• Shirokiya MatsuriThe third edition of the monthly Shirokiya Matsuri will be taking place from 10 a.m. to 5 p.m. tomorrow at Japan Village Walk, the street-level food court on the Ewa end of Ala Moana Center. This celebration of local and Japanese culture features crafters, an entertainment stage hosted by Remy Zane, and family-friendly activities. (That’s a picture of the first Shirokiya Matsuri at the top of this post.) As a bonus, there are plans for an impromptu Comic Jam in that venue as well, so you can fellowship and draw with a bunch of local artists if you’d like.
  • Artist Neal Adams has been popping up around the Rainbow Tower of the Hilton Hawaiian Village, taking and delivering commissions, signing autographs ($50 each) and selling art. Check on https://www.facebook.com/NealAdamsDotCom for details.
  • Teenage Mutant Ninja Turtles co-creator Kevin Eastman will be making an appearance tomorrow at Other Realms, 1130 N. Nimitz Highway, suite C-140. Keep watching Other Realms’ Facebook page for details on that.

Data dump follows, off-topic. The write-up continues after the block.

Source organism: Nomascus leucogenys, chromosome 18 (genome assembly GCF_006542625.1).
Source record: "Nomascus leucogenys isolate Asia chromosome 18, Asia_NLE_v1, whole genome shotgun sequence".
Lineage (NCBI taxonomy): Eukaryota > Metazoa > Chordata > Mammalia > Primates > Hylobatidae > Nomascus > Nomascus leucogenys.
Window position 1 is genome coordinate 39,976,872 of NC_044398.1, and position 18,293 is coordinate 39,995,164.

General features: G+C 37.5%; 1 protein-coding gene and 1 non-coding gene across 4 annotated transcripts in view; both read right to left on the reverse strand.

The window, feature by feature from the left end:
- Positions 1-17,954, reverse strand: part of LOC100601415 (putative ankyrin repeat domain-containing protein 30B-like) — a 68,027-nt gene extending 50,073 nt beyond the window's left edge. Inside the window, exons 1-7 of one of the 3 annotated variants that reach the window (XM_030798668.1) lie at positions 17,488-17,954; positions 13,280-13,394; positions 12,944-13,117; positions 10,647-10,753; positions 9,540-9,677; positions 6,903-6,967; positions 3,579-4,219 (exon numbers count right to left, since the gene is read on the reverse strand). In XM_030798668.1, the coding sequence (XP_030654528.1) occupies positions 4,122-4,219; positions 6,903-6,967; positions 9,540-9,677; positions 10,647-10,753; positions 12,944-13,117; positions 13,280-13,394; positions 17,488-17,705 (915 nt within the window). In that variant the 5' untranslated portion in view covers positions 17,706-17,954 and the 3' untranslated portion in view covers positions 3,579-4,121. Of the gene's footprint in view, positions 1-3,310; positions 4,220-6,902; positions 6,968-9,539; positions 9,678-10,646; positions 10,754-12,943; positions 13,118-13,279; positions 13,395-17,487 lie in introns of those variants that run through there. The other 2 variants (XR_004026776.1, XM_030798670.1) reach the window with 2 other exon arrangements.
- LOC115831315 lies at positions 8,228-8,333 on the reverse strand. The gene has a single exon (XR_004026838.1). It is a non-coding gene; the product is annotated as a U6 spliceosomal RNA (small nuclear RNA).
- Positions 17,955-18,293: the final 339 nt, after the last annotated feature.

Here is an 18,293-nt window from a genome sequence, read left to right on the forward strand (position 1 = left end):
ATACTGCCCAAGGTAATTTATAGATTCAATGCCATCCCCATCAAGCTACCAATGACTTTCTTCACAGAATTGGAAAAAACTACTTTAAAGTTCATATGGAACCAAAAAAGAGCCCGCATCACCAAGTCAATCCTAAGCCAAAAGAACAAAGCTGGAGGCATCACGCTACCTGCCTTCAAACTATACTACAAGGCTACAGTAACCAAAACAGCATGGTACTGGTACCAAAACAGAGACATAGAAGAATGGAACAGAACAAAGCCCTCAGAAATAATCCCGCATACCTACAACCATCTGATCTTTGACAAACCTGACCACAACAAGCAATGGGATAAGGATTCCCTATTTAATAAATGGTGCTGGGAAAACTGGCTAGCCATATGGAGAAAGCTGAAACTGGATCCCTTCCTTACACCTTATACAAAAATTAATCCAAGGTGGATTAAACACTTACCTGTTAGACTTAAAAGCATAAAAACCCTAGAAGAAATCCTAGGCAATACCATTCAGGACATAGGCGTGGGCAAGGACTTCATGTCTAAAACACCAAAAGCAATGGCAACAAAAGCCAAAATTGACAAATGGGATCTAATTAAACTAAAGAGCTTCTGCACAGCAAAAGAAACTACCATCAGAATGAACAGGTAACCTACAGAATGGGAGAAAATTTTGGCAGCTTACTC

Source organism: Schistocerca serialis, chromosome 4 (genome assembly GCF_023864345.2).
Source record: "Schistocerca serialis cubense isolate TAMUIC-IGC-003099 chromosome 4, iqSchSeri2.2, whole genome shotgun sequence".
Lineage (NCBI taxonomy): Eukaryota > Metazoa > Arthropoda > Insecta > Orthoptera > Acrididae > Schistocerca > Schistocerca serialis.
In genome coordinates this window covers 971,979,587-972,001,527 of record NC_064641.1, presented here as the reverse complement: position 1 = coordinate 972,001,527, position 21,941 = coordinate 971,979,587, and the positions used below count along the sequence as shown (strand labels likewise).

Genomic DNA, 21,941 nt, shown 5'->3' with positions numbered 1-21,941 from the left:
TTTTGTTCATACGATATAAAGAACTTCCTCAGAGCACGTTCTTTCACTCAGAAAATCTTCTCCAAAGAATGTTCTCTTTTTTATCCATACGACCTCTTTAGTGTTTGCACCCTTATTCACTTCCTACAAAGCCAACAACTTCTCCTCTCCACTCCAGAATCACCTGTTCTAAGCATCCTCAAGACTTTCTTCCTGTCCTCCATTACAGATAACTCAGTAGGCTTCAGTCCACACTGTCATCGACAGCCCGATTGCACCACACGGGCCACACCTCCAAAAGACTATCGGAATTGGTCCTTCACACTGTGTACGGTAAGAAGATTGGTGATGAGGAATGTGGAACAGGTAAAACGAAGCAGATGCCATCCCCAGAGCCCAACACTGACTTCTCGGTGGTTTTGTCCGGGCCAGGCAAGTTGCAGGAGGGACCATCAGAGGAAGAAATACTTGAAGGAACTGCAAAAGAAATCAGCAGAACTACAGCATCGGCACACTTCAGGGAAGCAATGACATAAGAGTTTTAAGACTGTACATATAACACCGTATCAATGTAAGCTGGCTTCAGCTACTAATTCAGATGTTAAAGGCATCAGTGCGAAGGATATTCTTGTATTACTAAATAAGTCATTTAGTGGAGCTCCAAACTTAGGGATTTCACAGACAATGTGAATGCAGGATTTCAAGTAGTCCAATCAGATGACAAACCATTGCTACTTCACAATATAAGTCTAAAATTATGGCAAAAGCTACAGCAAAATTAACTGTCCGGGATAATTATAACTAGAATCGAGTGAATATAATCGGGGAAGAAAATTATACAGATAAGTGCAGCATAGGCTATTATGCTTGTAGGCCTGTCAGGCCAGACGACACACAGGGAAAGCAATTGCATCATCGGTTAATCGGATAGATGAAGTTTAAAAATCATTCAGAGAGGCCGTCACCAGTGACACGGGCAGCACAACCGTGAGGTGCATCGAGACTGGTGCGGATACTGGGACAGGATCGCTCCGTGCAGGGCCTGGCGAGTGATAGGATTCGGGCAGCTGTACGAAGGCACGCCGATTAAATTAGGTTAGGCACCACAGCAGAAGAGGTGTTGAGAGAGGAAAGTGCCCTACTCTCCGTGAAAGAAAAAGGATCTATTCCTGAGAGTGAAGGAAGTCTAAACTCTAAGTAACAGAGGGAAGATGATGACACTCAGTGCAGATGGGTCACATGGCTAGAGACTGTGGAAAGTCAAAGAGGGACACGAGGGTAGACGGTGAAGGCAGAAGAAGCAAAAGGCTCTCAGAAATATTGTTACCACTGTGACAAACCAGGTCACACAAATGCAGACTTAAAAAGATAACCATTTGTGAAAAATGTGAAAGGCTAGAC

• Kevin Sano of Sanoevil Collectibles has a bunch of comics that he was going to sell at the con this weekend at Ideas Music and Books, 670 Auahi St. The store’s open until 7 p.m. today and from 10 a.m. to 6 p.m. tomorrow.
  • Fans of gunpla (Gundam models) can swing by Animeya and Collectibles (98-027 Hekaha St., Bldg. 3, Unit 19) for the August Gunpla Meet-Up from 3 to 7 p.m. tomorrow. Bring your favorite kits, show off your completed work, and get some tips from fellow fans.
  • Finally, Dragon’s Lair Comics in Mililani (95-1840 Meheula Parkway; take the Mililani Mauka offramp from the H-2 Freeway to get there) has a weekend sale going on, with 20 percent off all current comics, board games, and trade paperback/hardcover comic collections, and 50 percent off the back-issue bins. The store’s open until 7 p.m. today and 10 a.m.-7 p.m. tomorrow; artist Michael Cannon will be hanging out and drawing sketches for a little while today as well.

Amazing Comic Con Aloha postponed